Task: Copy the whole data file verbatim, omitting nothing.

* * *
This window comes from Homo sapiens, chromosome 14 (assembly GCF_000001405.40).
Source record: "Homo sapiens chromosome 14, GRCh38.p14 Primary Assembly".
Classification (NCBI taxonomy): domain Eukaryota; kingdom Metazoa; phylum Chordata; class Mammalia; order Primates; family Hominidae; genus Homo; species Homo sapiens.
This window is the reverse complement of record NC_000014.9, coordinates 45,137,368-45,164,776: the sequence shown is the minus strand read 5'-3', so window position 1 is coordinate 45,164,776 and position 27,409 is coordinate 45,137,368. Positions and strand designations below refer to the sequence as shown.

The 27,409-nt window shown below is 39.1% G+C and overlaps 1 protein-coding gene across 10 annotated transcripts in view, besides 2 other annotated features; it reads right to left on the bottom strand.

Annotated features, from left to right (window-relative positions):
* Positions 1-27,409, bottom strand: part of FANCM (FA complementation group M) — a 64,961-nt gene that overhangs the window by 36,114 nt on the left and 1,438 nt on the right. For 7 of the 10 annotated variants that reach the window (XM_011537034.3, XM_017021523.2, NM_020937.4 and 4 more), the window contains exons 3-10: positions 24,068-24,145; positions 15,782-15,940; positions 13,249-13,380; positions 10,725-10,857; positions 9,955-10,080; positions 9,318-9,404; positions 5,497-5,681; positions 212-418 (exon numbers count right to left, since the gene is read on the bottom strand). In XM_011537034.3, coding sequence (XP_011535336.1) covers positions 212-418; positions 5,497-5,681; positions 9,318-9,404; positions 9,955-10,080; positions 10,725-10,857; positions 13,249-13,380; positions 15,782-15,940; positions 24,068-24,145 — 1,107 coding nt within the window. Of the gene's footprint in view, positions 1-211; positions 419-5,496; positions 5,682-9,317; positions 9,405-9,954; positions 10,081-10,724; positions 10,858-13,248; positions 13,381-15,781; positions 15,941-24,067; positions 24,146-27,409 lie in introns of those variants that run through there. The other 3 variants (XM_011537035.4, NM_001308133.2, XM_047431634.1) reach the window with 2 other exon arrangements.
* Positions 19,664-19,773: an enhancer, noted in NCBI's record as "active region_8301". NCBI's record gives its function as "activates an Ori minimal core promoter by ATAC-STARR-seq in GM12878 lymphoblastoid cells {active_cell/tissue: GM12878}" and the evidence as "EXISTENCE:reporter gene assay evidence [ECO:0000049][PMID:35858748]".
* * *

This window comes from Homo sapiens, chromosome 14 (assembly GCF_000001405.40).
Source record: "Homo sapiens chromosome 14, GRCh38.p14 Primary Assembly".
Classification (NCBI taxonomy): domain Eukaryota; kingdom Metazoa; phylum Chordata; class Mammalia; order Primates; family Hominidae; genus Homo; species Homo sapiens.
This window is the reverse complement of record NC_000014.9, coordinates 45,137,368-45,164,776: the sequence shown is the minus strand read 5'-3', so window position 1 is coordinate 45,164,776 and position 27,409 is coordinate 45,137,368. Positions and strand designations below refer to the sequence as shown.

The 27,409-nt window shown below is 39.1% G+C and overlaps 1 protein-coding gene across 10 annotated transcripts in view, besides 2 other annotated features; it reads right to left on the bottom strand.

Annotated features, from left to right (window-relative positions):
* Positions 1-27,409, bottom strand: part of FANCM (FA complementation group M) — a 64,961-nt gene that overhangs the window by 36,114 nt on the left and 1,438 nt on the right. For 7 of the 10 annotated variants that reach the window (XM_011537034.3, XM_017021523.2, NM_020937.4 and 4 more), the window contains exons 3-10: positions 24,068-24,145; positions 15,782-15,940; positions 13,249-13,380; positions 10,725-10,857; positions 9,955-10,080; positions 9,318-9,404; positions 5,497-5,681; positions 212-418 (exon numbers count right to left, since the gene is read on the bottom strand). In XM_011537034.3, coding sequence (XP_011535336.1) covers positions 212-418; positions 5,497-5,681; positions 9,318-9,404; positions 9,955-10,080; positions 10,725-10,857; positions 13,249-13,380; positions 15,782-15,940; positions 24,068-24,145 — 1,107 coding nt within the window. Of the gene's footprint in view, positions 1-211; positions 419-5,496; positions 5,682-9,317; positions 9,405-9,954; positions 10,081-10,724; positions 10,858-13,248; positions 13,381-15,781; positions 15,941-24,067; positions 24,146-27,409 lie in introns of those variants that run through there. The other 3 variants (XM_011537035.4, NM_001308133.2, XM_047431634.1) reach the window with 2 other exon arrangements.
* Positions 19,664-19,773: an enhancer, noted in NCBI's record as "active region_8301". NCBI's record gives its function as "activates an Ori minimal core promoter by ATAC-STARR-seq in GM12878 lymphoblastoid cells {active_cell/tissue: GM12878}" and the evidence as "EXISTENCE:reporter gene assay evidence [ECO:0000049][PMID:35858748]".